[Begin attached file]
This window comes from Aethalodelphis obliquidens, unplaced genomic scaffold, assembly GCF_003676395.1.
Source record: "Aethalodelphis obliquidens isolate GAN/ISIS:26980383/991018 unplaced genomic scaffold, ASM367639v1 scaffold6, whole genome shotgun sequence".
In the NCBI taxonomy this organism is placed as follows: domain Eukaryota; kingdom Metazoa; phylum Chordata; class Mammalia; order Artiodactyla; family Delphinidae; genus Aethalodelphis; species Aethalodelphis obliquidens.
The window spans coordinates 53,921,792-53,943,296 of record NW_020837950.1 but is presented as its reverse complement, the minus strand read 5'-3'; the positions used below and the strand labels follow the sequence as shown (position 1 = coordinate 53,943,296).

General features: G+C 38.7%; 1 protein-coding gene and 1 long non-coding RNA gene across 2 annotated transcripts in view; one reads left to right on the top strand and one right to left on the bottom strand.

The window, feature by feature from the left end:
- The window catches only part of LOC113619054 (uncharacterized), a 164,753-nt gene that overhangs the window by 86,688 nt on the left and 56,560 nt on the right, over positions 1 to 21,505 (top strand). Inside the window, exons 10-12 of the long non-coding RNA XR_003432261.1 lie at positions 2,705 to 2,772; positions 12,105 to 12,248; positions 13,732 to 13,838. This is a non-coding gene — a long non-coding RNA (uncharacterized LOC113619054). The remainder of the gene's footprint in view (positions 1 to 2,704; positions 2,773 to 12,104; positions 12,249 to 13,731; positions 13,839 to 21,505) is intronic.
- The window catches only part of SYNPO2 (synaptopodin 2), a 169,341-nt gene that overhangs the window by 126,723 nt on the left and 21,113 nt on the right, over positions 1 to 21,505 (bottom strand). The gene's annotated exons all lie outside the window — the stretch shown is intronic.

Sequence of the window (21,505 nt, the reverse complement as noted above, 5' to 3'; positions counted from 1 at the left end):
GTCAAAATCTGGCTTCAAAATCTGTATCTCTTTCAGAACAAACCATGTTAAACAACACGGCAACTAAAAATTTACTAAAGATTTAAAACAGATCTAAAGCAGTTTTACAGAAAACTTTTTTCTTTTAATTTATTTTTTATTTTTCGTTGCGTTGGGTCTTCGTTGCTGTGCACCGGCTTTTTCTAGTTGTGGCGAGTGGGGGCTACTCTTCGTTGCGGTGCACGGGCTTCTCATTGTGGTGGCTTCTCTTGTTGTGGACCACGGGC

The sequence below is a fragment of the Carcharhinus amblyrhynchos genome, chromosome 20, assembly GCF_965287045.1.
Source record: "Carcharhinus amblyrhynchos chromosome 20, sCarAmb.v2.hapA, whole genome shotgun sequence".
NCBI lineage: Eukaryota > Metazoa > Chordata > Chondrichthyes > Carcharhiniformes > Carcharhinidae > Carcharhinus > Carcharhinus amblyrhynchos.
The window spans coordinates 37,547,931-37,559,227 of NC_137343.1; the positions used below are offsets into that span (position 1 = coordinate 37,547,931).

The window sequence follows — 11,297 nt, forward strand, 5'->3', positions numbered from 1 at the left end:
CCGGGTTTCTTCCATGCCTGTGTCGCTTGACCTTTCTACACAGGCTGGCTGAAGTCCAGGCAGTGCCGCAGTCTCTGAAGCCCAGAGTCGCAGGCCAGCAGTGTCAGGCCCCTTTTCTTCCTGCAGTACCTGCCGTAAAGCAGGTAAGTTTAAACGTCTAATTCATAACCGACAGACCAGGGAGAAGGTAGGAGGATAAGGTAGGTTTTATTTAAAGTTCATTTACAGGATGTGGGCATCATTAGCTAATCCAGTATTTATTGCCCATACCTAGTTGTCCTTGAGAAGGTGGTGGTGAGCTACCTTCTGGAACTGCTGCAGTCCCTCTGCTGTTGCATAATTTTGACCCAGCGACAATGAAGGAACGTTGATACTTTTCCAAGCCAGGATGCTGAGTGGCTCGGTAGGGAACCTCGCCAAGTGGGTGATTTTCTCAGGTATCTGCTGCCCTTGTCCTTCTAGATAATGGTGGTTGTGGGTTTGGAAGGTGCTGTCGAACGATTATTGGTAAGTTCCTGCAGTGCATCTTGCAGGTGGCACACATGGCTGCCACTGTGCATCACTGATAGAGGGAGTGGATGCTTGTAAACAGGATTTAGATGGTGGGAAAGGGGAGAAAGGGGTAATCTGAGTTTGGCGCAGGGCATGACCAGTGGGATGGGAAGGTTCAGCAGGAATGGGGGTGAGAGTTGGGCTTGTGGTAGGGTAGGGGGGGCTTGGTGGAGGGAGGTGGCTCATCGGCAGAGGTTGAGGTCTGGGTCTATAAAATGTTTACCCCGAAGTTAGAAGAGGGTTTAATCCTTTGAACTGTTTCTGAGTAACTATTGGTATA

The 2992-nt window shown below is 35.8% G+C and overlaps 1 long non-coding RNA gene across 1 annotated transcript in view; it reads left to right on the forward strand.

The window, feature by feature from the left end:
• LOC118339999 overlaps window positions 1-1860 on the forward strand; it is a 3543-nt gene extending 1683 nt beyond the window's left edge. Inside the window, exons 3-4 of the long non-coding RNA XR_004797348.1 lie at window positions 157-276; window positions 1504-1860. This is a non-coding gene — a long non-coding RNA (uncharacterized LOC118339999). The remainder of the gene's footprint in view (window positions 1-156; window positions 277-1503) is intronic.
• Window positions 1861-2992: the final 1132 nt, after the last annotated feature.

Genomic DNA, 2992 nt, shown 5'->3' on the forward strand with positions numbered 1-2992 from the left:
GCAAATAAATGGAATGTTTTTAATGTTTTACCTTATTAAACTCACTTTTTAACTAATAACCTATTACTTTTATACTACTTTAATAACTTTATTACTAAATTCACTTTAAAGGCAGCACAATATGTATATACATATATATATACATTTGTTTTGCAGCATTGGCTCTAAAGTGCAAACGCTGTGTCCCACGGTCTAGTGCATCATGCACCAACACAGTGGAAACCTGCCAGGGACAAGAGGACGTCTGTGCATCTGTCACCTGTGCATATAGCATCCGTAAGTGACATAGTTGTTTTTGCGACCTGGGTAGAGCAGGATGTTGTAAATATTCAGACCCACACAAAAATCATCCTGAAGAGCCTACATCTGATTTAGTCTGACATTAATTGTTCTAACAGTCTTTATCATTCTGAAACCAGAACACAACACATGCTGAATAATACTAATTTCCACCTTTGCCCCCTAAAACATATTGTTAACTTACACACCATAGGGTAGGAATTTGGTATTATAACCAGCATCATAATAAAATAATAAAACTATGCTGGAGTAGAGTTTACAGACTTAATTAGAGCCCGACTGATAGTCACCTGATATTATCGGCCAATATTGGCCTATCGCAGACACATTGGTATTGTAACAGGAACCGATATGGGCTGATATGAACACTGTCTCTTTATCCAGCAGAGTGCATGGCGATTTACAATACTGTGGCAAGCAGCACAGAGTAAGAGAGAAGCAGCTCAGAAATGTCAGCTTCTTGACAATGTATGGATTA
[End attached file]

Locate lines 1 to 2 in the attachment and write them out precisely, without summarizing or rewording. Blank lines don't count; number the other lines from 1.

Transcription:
This window comes from Aethalodelphis obliquidens, unplaced genomic scaffold, assembly GCF_003676395.1.
Source record: "Aethalodelphis obliquidens isolate GAN/ISIS:26980383/991018 unplaced genomic scaffold, ASM367639v1 scaffold6, whole genome shotgun sequence".